It is interesting to look at American history based on the firearms owned by civilians. Americans, and of course I mean the people who built this country and not those that showed up in the last generation or two, have always had a love affair with our guns. The right of the people to keep and bear arms is paired with the right to free speech and religion in the Bill Of Rights.
In much of the first half of the 20th century, a man who was a “sportsman” wasn’t a guy in multiple fantasy football leagues. A sportsman was a guy that hunted and fished. Men hunted and fished, it was what they did. For certain, many of these hunting trips were just an excuse to get away from their wives for a week, eat like crap, drink beer and be slovenly. Guys that didn’t hunt or fish were considered to be a little soft and effeminate. Back in those days you could order a gun from the Sears catalog and have it sent to your house.
It was a different time. People had a much higher trust in the government. There were essentially no mestizos and blacks were confined to the Deep South and were not rampaging in the streets of major cities. Guns reflected this. Bolt and lever action hunting rifles and double and pump shotguns were most common. I am not sure how many men had handguns in most of the country. Guns were tools used for hunting or to shoot varmints on the farm. It was probably assumed that if you needed to you could shoot the gubmint with them but that wasn’t their main purpose, nor was self-defense as high a priority.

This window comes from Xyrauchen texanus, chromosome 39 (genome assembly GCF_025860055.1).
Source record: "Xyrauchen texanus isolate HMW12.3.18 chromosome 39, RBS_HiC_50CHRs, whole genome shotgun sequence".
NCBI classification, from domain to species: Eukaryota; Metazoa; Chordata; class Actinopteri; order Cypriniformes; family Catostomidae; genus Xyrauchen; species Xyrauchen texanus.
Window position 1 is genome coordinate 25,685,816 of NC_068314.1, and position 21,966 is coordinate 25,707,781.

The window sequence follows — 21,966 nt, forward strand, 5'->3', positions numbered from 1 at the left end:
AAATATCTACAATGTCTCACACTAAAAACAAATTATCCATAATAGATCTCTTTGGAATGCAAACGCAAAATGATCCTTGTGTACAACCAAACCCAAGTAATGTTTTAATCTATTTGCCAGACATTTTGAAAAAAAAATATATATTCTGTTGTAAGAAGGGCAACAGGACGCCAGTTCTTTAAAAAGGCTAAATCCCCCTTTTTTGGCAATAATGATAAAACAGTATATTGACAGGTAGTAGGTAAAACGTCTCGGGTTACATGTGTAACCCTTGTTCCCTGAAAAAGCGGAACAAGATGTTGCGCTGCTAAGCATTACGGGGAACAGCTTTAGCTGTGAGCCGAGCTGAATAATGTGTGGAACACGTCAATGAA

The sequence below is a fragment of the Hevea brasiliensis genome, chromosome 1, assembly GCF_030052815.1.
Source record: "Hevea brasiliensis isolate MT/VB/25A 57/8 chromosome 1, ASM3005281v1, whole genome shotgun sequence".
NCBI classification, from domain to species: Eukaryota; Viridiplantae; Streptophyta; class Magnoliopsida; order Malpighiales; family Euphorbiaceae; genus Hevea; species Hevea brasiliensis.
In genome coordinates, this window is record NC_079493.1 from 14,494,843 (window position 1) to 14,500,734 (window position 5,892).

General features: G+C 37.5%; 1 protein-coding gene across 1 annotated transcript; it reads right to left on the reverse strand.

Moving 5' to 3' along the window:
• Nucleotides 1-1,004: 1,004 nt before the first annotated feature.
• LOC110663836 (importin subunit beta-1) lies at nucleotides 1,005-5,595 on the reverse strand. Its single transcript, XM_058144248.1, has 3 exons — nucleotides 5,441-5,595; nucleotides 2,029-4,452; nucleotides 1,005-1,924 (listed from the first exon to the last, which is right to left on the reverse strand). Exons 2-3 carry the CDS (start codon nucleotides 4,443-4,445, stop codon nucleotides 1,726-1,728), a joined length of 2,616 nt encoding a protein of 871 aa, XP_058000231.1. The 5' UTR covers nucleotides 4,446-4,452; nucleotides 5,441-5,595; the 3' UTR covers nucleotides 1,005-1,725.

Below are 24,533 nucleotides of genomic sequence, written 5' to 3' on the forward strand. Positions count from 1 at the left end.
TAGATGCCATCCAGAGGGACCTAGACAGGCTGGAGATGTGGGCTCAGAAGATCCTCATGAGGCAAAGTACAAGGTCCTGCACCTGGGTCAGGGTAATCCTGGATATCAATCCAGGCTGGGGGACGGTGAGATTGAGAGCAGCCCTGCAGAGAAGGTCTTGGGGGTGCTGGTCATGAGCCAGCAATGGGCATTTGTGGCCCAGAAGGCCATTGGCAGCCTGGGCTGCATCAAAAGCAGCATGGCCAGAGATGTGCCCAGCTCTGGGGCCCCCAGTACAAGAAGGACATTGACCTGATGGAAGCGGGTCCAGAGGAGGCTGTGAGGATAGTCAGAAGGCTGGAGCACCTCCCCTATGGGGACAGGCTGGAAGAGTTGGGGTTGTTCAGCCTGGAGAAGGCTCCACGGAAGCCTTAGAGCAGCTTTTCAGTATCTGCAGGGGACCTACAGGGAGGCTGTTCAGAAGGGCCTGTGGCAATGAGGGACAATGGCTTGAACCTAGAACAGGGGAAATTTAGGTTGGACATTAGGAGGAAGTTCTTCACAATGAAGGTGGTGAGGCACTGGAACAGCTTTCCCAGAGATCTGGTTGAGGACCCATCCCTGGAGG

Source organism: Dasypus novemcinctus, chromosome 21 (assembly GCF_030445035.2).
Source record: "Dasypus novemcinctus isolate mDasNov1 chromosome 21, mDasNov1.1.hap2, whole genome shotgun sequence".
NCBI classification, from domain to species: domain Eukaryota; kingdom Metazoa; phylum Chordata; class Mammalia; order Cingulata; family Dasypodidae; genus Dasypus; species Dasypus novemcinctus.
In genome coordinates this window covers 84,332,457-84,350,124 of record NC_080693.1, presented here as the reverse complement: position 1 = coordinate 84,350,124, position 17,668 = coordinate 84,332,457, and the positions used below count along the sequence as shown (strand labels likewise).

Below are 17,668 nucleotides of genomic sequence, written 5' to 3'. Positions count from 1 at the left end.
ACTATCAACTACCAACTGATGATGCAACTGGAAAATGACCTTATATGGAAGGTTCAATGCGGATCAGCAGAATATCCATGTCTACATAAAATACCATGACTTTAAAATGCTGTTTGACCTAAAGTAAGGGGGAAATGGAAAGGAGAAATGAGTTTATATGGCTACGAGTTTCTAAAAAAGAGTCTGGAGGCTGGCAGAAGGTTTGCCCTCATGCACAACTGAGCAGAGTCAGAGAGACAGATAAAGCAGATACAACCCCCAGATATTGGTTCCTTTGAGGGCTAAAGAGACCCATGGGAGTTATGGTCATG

Growing up I didn’t know anyone that had an AR-15 at home, or a semi-automatic rifle of any sort for that matter. I also didn’t know anyone that didn’t have some sort of firearm in the home, usually in a glass front gun cabinet. In small town Ohio in the 70s and 80s, that meant most people had a shotgun, usually a pump gun, often a .22 rifle and perhaps a 30-30 or a 30-06 for deer hunting and always some sort of handgun. Most of the time the handgun was a revolver although some guys had small semi-automatics or 1911s. By the time I was leaving childhood behind crime was getting crazy and the migration of blacks out of the deep South mean widespread unrest and chaos in the cities. Young Whites went to the theater to watch Colors and Boyz n the Hood. White people were fleeing the cities into the suburbs. More men definitely were buying handguns to keep at home to protect their family.
This was also when concealed carry laws began to change. As a kid no one I knew carried a handgun in public. In 1976 Georgia passed a law to become a “shall-issue” state for a non-law enforcement individual. My state of Indiana in 1980 was one of the the first “shall-issue” states for regular people (I was living in Ohio at that time). Shall-issue means that anyone not prohibited could get a license to carry, unlike “may-issue” states where you have to have a “good reason”. More states followed in rapid succession. Back to that in a moment.
Something major shifted in 1994. That was the year of the Clinton-era “Assault Weapons Ban” that prohibited the manufacture of certain semi-automatic firearms. The effect on actual crime was negligible, something even Wikipedia acknowledges: